How can I force a print format?

I have sketched a quick program to output 128 HEX integers “0-7E” . The problem is that I would like to have 00,01,02,…0F etc. for the integers below 10. Here is what I am getting:

0'1'2'3'4'5'6'7'8'9'A'B'C'D'E'F'10'11'12'13'14'15'16'17'18'19'1A'1B'1C'1D'1E'1F'20'21'22'23'24'25'26'27'28'29'2A'2B'2C'2D'2E'2F'30'31'32'33'34'35'36'37'38'39'3A'3B'3C'3D'3E'3F'40'41'42'43'44'45'46'47'48'49'4A'4B'4C'4D'4E'4F'50'51'52'53'54'55'56'57'58'59'5A'5B'5C'5D'5E'5F'60'61'62'63'64'65'66'67'68'69'6A'6B'6C'6D'6E'6F'70'71'72'73'74'75'76'77'78'79'7A'7B'7C'7D'7E'

Here is the code:

/*
  Serial Call and Response in ASCII
 L
 */

int talk = 0;    // output int
int inByte = 0;  // just a place to store input for later

void setup()
{
  // start serial port at 9600 bps:
  Serial.begin(9600);
  

}

void loop()
{
  // if we get a valid byte, read analog ins:
  if (Serial.available() > 0) {
    // get incoming byte:
    inByte = Serial.read();
  while (talk < 127){  
    Serial.print(talk, HEX);  
    Serial.print("'");
talk = talk + 1;    
  }

}
}

Thanks for any help’
Mark

How about:

while (talk < 127){  
    if (talk < 16) Serial.print("0");
    Serial.print(talk, HEX);  
    Serial.print("'");
talk = talk + 1;    
  }


The Gadget Shield: accelerometer, RGB LED, IR transmit/receive, speaker, microphone, light sensor, potentiometer, pushbuttons

Thank you for the bullet fast response! I put the code in and it is exactly what I wanted!

One of these days I will realize that not everything has to be difficult. :blush:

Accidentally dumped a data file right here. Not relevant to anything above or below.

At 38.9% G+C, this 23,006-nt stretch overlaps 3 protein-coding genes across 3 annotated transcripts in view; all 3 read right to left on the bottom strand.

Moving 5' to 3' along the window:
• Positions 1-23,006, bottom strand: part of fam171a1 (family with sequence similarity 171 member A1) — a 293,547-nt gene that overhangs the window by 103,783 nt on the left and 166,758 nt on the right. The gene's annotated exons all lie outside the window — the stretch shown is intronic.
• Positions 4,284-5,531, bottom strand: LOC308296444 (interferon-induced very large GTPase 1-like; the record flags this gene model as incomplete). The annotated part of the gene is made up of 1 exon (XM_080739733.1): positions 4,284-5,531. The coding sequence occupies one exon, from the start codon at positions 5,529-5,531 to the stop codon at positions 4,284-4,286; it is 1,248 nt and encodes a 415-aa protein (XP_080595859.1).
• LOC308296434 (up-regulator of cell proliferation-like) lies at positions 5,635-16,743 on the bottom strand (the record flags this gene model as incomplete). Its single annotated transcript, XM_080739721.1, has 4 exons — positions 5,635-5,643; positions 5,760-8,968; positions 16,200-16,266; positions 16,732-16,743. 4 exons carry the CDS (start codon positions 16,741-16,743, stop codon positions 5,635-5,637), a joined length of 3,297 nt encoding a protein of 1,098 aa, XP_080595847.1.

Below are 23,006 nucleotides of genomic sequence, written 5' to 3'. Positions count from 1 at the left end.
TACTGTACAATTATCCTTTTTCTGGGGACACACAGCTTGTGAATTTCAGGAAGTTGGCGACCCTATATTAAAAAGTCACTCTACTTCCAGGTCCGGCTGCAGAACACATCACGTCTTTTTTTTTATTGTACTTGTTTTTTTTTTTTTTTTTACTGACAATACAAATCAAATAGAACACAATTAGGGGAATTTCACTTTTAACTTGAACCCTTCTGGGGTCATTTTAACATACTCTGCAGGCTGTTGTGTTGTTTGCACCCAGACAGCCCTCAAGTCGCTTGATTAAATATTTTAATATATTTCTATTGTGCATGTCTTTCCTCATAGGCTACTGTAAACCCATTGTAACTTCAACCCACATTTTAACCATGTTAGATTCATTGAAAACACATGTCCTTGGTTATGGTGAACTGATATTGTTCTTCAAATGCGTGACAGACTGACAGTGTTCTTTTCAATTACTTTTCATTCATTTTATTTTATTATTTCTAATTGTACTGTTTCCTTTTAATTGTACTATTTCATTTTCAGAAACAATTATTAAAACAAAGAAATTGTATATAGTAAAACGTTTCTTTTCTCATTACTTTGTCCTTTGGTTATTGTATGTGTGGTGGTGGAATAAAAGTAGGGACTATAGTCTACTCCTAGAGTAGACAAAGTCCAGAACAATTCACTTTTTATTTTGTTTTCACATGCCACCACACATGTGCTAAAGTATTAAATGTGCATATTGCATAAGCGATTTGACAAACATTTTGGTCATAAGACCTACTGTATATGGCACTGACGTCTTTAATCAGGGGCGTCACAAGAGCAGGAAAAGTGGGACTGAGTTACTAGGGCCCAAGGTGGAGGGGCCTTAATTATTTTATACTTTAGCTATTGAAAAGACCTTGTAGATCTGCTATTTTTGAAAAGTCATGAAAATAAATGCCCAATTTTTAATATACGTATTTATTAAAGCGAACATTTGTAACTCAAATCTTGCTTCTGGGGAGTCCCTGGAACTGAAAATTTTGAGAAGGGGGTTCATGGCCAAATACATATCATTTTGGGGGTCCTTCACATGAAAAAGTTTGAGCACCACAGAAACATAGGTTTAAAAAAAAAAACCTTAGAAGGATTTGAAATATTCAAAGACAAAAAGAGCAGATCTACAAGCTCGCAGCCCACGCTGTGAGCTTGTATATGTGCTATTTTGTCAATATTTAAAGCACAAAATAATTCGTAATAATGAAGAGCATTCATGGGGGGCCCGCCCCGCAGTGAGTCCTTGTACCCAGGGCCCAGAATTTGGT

Thanks, Mark

sprintf() might do that if you specify leading zeros.

The previous response is, however, way more efficient. :)

bubulindo: sprintf() might do that if you specify leading zeros.

The previous response is, however, way more efficient. :)

I would check out sprintf since if I end up trying to do 3-digit hex numbers, I'll be making minimal changes from 2-digits if I used sprintf :)

Thanks for the idea of sprintf(). I will test that out too. I think I have seen that used in a sketch posted on the forum.

Thanks, Mark

on printf it would look like:

printf("%02X \n", 10);

I saw this somewhere a few days ago. I'm not sure if it was here or on a general programming forum. Give it a go.

bubulindo: on printf it would look like:

printf("%02X \n", 10);

I saw this somewhere a few days ago. I'm not sure if it was here or on a general programming forum. Give it a go.

printf in regular computers outputs to default output device, the screen. But since arduino has no default output device, it should do nothing even if it exists. You should use sprintf, which outputs to string, thus the s-printf. Just like scanf would scan from default input, the keyboard, on a regular computer, and doesn't do anything on an arduino. But if you want to recognize numbers, say from serial input, you can do sscanf, the string scanf to pick numbers from a sentence.

printf() can be set to work (to certain extent) - http://www.arduino.cc/playground/Main/Printf -